Hong Ablack, On Behalf of: CenterPoint Energy Houston Electric, LLC - Texas RE - Segments 1

- 0 - 0

Hot Answers

Ryan Buss, On Behalf of: Bonneville Power Administration, WECC, Segments 1, 3, 5, 6

- 0 - 0

no comments

Teresa Krabe, On Behalf of: Lower Colorado River Authority, , Segments 1, 5, 6

- 0 - 0

Other Answers

The NSRF cautions the SDT that sometimes the GTB only complicates the words of the Requirements.  The SDT iknows that they cannot satisfy every Registered Entity with examples in the GTB.  If the GTB is needed then perhaps the Requirements are not written clearly enough.

MRO NSRF, Segment(s) 3, 4, 5, 6, 1, 2, 11/10/2016

- 0 - 0

Lona Calderon, On Behalf of: Salt River Project, WECC, Segments 1, 3, 5, 6

- 0 - 0

See above.  We also have concerns about how the GTB are factored into Compliance and Enforcement.  In some cases it appears that they create “requirements” that must be incorporated into your program this is inconsistent with prior FERC precedent.  On the other hand, it is not clear whether or not you can rely on the GTB in developing your program and ensuring compliance.

Sarah Gasienica, On Behalf of: Sarah Gasienica, , Segments 1, 3, 5, 6

- 0 - 0

Stephanie Burns, On Behalf of: International Transmission Company Holdings Corporation - MRO, SPP RE, RF - Segments 1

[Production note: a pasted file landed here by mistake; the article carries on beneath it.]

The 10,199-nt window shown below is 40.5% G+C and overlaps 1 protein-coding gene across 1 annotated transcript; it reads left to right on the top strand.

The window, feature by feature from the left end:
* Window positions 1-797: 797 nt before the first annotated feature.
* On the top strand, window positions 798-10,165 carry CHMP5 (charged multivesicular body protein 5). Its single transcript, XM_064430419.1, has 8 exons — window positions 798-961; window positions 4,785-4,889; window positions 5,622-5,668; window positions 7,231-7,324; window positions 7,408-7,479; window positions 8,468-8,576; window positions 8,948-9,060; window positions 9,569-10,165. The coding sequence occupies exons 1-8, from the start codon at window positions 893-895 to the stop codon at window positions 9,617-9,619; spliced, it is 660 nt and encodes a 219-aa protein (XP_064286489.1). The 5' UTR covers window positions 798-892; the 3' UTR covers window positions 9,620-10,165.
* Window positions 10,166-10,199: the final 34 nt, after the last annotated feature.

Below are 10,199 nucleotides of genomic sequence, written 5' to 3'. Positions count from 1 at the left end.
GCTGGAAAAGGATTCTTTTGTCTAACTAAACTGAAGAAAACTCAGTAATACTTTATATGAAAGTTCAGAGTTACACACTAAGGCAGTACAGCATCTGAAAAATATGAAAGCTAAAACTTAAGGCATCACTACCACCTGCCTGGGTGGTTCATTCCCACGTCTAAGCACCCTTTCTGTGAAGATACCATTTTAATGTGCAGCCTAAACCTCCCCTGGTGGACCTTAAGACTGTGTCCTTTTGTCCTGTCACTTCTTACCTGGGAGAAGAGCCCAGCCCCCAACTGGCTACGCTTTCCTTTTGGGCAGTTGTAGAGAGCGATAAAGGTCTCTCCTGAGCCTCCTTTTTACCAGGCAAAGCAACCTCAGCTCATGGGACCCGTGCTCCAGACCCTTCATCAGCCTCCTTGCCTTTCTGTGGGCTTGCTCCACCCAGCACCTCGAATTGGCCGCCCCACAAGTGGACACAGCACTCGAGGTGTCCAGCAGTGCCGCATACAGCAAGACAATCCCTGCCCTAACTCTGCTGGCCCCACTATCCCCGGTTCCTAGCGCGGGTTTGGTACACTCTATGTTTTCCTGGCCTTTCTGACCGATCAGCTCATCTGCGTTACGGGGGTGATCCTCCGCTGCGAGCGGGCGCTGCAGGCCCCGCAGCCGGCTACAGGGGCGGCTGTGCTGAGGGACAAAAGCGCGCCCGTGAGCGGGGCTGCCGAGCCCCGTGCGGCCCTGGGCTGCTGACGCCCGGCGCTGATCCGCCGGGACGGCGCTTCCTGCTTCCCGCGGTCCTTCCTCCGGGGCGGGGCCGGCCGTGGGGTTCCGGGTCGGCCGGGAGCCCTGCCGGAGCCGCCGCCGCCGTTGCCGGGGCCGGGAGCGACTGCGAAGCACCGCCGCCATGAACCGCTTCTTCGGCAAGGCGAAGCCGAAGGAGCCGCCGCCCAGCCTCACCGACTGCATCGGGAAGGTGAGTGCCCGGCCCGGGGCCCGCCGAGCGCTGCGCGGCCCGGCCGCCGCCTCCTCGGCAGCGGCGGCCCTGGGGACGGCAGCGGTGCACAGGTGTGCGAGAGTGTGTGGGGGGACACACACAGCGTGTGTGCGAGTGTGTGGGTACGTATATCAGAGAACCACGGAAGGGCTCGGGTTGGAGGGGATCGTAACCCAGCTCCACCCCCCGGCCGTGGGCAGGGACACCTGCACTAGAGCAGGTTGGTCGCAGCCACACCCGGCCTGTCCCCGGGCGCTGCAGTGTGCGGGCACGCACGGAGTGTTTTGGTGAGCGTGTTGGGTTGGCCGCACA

- 0 - 0

Duke Energy , Segment(s) 1, 5, 6, 4/10/2014

- 0 - 0

Maryclaire Yatsko, On Behalf of: Seminole Electric Cooperative, Inc., FRCC, Segments 1, 3, 4, 5, 6

- 0 - 0

Southern Company, Segment(s) 1, 3, 5, 6, 8/3/2016

- 0 - 0

Would like more clarity on Third Party GTB language that states “to the best of their capabilities” in terms of meeting the requirements. What does this mean exactly? Reference: Requirement R2, Attachment 1, Section 5.2.

Jeff Johnson, On Behalf of: Sempra - San Diego Gas and Electric - WECC - Segments 1, 3, 5

- 0 - 0

Sean Bodkin, On Behalf of: Dominion - Dominion Resources, Inc., , Segments 3, 5, 6

- 0 - 0

Tennessee Valley Authority, Segment(s) 1, 3, 5, 6, 9/1/2016

- 0 - 0

Thomas Foltz, On Behalf of: AEP, , Segments 3, 5

- 0 - 0

The definition as proposed could result in a cyber asset unintentionally satisfying the four criteria for inclusion as a TCA.

Consider the example of a Non-BES distribution relay which is serially connected to a RTU which is a low impact BES Cyber System. If the non-BES protective relay should fail and be removed prior to the 30th consecutive calendar day after installation then it has satisfied the four parts of the definition and would be considered a Transient Cyber Asset. 

The Standard Drafting Team should consider adding guidance to clarify the "intent" of a device as being a part of satisfying the definition of a TCA.

Matt Stryker, On Behalf of: Georgia Transmission Corporation - SERC - Segments 1

- 0 - 0

See comment 1) under Question 4 above

Daniel Gacek, On Behalf of: Exelon, , Segments 1, 3, 5, 6

- 0 - 0

Stephanie Little, On Behalf of: Stephanie Little, , Segments 1, 3, 5, 6

- 0 - 0